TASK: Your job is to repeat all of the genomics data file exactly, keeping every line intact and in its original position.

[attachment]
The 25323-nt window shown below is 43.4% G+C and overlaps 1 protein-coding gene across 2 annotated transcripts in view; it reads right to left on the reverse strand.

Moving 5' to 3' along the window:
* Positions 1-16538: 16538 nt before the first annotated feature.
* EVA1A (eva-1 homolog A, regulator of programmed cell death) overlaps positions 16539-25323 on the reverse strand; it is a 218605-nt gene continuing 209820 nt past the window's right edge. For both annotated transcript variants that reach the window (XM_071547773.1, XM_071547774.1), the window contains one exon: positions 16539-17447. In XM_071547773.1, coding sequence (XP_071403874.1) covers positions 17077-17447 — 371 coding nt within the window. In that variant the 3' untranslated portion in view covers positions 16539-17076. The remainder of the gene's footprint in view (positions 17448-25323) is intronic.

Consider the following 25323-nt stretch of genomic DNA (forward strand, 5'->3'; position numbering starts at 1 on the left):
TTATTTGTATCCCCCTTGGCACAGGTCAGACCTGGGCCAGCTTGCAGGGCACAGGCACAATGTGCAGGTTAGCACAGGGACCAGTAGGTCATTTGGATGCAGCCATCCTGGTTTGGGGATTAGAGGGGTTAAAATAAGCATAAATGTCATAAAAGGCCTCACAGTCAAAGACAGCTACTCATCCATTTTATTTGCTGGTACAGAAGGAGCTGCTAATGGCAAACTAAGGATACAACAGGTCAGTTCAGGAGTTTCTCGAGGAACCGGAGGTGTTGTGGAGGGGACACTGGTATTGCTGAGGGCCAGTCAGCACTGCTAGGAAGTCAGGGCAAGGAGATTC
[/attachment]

The 25323-nt window shown below is 43.4% G+C and overlaps 1 protein-coding gene across 2 annotated transcripts in view; it reads right to left on the reverse strand.

Moving 5' to 3' along the window:
* Positions 1-16538: 16538 nt before the first annotated feature.
* EVA1A (eva-1 homolog A, regulator of programmed cell death) overlaps positions 16539-25323 on the reverse strand; it is a 218605-nt gene continuing 209820 nt past the window's right edge. For both annotated transcript variants that reach the window (XM_071547773.1, XM_071547774.1), the window contains one exon: positions 16539-17447. In XM_071547773.1, coding sequence (XP_071403874.1) covers positions 17077-17447 — 371 coding nt within the window. In that variant the 3' untranslated portion in view covers positions 16539-17076. The remainder of the gene's footprint in view (positions 17448-25323) is intronic.

Consider the following 25323-nt stretch of genomic DNA (forward strand, 5'->3'; position numbering starts at 1 on the left):
TTATTTGTATCCCCCTTGGCACAGGTCAGACCTGGGCCAGCTTGCAGGGCACAGGCACAATGTGCAGGTTAGCACAGGGACCAGTAGGTCATTTGGATGCAGCCATCCTGGTTTGGGGATTAGAGGGGTTAAAATAAGCATAAATGTCATAAAAGGCCTCACAGTCAAAGACAGCTACTCATCCATTTTATTTGCTGGTACAGAAGGAGCTGCTAATGGCAAACTAAGGATACAACAGGTCAGTTCAGGAGTTTCTCGAGGAACCGGAGGTGTTGTGGAGGGGACACTGGTATTGCTGAGGGCCAGTCAGCACTGCTAGGAAGTCAGGGCAAGGAGATTC